How to balance marketability & financial feasibility during repositioning
The senior living industry is poised on the razor edge of change. Bold new ideas are driving innovation in how we provide services, design homes, and grow neighborhoods to meet the needs of a new generation of aging adults.
Tempering this enthusiasm are several hard truths. Any new project must be suited to the organization’s mission, market, and site. It must be affordable and attractive to your target consumers. And importantly, it must be financially viable. These truths are complicated a thousand-fold when planned projects are part of a repositioning project on an existing campus.
Despite the challenges, remaining stagnant is not an option. Not-for-profit providers must continue to grow, evolve, and reinvest in their communities to remain competitive and perpetuate their missions. To do that effectively and sustainably, they must understand how to balance marketability and financial feasibility.
Marketability in the senior living industry is a culmination of many factors that could impact the physical environment on your campus over the next five to 10 years:
- Build for everyone in the generation — not just a small group stereotyped “old folks” — and keep an eye toward the next generation.
- Have a flexible design that draws people in now and is also sustainable for the future.
- Explore mixed-use and interconnected neighborhoods to enhance a sense of community and belonging.
- Provide opportunities for collaboration and socialization. The next generation of seniors is educated and active — tap into that!
- Exceed their technology expectations. Beyond Wi-Fi, seniors will expect to see conveniences such as telehealth, wellness tracking, on-demand services, and more.
- Offer more dining choices. Consider farm-to-table options, exhibition kitchens, and partnerships with neighboring restaurants for meal credits. Flexibility is key.
Understanding what product, services, and amenities are marketable in your market will be determined by a combination of a market study (to determine supply and demand) and consumer research (to determine programming). But it also is determined by your organization’s vision. Who do you want to be? How do you want to serve? Who will you become?
Without a vision, no business — non-profit or for-profit — can thrive. It is the starting point of the strategic plan that will set the stage for your long-term success. But your vision must exist within the guardrails of feasibility or you risk your community’s long-term sustainability.
Your vision must exist within the guardrails of feasibility, or you risk your community’s long-term sustainability.
Visioning is arguably the fun part of strategic planning — optimism abounds, excitement drives your conversations with your board, management team, and residents. However, your community is as much a business as it is a home for residents, so your vision must be implemented strategically to ensure a successful outcome.
That means not starting with a senior living architect. Your architect needs you to develop a scope with defined programming and a reasonable project budget before starting initial designs to showcase your vision.
The real first step is financial modeling. The financial modeling process encompasses the following steps to develop a pro forma:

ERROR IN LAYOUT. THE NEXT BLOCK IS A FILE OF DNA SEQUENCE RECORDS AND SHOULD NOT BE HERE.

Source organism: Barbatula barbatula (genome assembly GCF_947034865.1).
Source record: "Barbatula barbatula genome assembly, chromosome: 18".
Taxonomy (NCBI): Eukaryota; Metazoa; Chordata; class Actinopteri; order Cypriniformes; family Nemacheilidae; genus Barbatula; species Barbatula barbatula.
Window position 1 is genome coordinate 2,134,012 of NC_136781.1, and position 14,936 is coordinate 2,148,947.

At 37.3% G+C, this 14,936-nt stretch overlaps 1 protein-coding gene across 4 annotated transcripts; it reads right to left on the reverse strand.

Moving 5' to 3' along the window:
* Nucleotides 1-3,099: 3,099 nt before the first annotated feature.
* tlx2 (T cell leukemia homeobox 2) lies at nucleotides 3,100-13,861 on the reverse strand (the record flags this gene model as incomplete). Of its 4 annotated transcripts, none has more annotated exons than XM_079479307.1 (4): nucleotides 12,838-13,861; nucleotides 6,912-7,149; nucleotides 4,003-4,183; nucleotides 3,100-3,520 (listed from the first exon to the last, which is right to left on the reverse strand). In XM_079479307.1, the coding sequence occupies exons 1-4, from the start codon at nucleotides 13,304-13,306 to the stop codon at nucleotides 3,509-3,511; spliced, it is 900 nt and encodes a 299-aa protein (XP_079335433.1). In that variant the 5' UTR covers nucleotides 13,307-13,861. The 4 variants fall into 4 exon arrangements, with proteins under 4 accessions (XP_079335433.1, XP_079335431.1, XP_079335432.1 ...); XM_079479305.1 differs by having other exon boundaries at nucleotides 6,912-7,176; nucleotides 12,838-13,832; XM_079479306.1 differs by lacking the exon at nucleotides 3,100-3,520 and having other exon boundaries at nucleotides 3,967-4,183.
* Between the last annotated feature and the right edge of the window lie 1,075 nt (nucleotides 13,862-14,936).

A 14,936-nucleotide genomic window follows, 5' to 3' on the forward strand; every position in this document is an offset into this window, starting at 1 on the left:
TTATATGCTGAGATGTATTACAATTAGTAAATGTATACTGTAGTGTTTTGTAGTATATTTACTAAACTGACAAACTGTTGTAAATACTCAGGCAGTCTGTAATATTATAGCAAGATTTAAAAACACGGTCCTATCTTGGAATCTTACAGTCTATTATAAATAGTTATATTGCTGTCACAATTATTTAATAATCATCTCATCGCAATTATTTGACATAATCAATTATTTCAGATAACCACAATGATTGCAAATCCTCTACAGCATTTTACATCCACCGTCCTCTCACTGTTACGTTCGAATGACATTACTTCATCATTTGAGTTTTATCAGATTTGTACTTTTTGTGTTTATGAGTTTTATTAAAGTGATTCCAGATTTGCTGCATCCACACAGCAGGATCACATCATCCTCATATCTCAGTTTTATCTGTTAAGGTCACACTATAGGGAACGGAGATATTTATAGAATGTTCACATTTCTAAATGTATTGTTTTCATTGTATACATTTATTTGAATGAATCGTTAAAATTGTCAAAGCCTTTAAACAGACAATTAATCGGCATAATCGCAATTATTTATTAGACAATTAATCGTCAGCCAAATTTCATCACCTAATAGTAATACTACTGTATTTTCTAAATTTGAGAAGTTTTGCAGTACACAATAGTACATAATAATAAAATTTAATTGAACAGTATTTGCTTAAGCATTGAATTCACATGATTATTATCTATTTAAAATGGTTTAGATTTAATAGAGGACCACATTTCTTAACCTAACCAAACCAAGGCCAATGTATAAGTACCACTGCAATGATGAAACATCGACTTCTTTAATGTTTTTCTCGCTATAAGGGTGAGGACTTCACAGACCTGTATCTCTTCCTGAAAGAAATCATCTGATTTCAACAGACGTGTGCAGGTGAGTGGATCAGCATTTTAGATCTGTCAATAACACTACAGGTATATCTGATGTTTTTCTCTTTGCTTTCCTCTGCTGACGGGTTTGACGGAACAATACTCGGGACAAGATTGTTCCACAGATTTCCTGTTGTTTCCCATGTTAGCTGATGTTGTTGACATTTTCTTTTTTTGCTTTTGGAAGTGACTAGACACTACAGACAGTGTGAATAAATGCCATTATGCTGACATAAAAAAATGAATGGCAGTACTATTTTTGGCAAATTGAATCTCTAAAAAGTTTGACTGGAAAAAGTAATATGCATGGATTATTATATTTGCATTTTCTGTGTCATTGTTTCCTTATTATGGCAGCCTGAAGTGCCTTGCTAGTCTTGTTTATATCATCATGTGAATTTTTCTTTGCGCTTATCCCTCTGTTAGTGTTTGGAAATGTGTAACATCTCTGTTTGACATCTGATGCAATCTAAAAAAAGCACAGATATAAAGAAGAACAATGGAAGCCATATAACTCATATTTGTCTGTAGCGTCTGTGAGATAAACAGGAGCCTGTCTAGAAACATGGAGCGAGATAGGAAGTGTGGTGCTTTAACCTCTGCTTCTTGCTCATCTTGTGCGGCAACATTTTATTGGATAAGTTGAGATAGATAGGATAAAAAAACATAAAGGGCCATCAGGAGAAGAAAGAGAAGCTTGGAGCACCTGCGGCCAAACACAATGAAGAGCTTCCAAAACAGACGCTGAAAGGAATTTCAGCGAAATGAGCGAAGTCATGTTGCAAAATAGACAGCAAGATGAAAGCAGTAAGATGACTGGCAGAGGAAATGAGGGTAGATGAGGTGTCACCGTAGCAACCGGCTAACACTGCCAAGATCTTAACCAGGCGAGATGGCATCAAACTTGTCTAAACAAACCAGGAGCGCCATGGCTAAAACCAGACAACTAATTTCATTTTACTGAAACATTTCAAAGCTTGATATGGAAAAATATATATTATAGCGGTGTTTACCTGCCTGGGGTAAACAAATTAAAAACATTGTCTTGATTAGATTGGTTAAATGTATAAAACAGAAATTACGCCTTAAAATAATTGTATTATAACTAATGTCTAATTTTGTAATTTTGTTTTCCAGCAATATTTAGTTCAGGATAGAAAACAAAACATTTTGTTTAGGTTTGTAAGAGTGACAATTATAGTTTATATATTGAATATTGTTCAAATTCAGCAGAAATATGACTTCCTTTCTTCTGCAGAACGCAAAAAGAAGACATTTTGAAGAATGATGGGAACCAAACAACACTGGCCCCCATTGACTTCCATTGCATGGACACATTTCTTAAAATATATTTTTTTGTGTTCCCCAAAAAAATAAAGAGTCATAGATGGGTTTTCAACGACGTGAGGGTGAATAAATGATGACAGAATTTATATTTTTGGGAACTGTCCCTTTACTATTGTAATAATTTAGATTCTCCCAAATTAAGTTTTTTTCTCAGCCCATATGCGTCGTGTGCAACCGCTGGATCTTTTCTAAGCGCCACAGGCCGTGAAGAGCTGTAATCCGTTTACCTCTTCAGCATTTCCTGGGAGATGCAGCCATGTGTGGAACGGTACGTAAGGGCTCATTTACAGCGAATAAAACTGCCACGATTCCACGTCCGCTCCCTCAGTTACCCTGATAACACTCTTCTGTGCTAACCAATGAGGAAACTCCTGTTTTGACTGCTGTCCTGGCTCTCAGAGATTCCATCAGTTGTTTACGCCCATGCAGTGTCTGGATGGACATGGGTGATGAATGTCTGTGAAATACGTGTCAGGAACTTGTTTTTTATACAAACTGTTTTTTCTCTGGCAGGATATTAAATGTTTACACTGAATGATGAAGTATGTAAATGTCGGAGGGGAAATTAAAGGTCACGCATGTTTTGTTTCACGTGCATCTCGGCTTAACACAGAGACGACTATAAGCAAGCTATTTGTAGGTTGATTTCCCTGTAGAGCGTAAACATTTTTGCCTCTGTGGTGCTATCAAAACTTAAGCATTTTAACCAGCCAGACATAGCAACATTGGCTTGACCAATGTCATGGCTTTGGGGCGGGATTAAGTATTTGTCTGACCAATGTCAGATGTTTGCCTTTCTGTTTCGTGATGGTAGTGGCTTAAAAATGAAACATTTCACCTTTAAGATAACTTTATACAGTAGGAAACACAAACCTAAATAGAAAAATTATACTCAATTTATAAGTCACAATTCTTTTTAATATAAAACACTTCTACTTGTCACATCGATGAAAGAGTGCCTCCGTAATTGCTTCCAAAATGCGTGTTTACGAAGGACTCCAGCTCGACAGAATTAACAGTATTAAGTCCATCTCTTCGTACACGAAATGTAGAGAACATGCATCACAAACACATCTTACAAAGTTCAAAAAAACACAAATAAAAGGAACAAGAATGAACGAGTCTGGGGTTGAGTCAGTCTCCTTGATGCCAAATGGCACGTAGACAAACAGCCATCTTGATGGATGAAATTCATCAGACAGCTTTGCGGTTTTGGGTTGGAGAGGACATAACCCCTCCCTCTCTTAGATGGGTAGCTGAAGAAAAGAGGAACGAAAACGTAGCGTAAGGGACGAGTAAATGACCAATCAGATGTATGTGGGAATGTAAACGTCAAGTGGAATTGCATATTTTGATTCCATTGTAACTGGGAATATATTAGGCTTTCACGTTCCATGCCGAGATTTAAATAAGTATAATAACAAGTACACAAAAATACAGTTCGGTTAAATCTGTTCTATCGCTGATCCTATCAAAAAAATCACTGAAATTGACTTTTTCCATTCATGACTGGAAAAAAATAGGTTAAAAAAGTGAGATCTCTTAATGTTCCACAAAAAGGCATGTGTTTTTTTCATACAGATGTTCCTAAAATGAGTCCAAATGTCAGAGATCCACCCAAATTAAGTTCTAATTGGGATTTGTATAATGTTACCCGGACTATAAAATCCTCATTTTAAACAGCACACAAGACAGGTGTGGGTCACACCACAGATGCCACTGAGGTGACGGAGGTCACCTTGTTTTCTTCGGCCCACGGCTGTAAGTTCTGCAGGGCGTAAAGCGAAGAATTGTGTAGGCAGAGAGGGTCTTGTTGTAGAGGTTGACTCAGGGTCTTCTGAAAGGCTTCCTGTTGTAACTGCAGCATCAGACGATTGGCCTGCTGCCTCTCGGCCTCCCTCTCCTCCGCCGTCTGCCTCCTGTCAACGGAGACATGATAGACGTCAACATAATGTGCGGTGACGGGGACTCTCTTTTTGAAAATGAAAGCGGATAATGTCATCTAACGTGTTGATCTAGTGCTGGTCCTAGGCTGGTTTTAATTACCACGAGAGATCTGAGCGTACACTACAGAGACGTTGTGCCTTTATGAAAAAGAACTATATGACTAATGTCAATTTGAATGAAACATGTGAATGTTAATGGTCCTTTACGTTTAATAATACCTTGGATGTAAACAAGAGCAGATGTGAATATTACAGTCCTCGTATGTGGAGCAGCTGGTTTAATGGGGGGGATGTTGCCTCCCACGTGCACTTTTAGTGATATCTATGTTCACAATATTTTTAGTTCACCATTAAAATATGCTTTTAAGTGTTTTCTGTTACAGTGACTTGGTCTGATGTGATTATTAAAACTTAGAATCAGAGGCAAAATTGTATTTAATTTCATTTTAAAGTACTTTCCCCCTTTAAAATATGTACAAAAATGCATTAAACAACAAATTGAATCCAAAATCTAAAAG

- Identify a maximum budget potential.
- Identify your target margin.
- Determine acceptable debt levels the organization can sustain.
- Estimate unit sizes, amenity space, and total square footage.
One of the most important factors to consider when creating the pro forma is understanding the downside risk to the organization. What happens if occupancy dips, minimum wage increases, agency staffing increases, interest rates rise, or construction prices escalate? Failing to prepare for these possibilities can set you up to make decisions that result in your organization becoming overleveraged. Doing this can have a significant impact on an organization for decades.
Coming out of financial modeling, your project will have a defined scope — specifically with size of units, types of units, and hard costs per square foot — and a defined budget. Now you’ll be able to pass that information to an architect for a fit test on the site. The architect will explore all the configurations that are possible, efficient, and within your scope and budget.
An important piece to account for in the pro forma is to make sure the material and equipment selection for the project is based on the budget. Certain choices — such as HVAC, plumbing, electrical gear, and finish quality — have a huge impact on the cost of a project. Especially in today’s market, the availability of construction materials plays a major role in the pricing. Your project team will need to source local, and source early on in the project, to lock in better pricing. But even then, your financial model should be flexible enough to compare your options and account for contingency plans.
Reach out if you’d like to discuss your community’s future repositioning plans.
A disciplined approach to planning
Although difficult, a process exists to balance feasibility and marketability if you can be disciplined in your approach to repositioning. Strategic planning to determine your community’s vision, financial modeling to define your scope and budget in a pro forma, and master planning to create the implementation road map are critical components to any senior living provider’s long-term sustainability. Skip any of those steps, and your repositioning efforts will be jeopardized.
As full-service senior living development advisors, Plante Moran Living Forward has helped many communities across the United States with a disciplined process that approaches repositioning from a perspective of sustainability and growth. Reach out if you’d like to discuss your community’s future repositioning plans.
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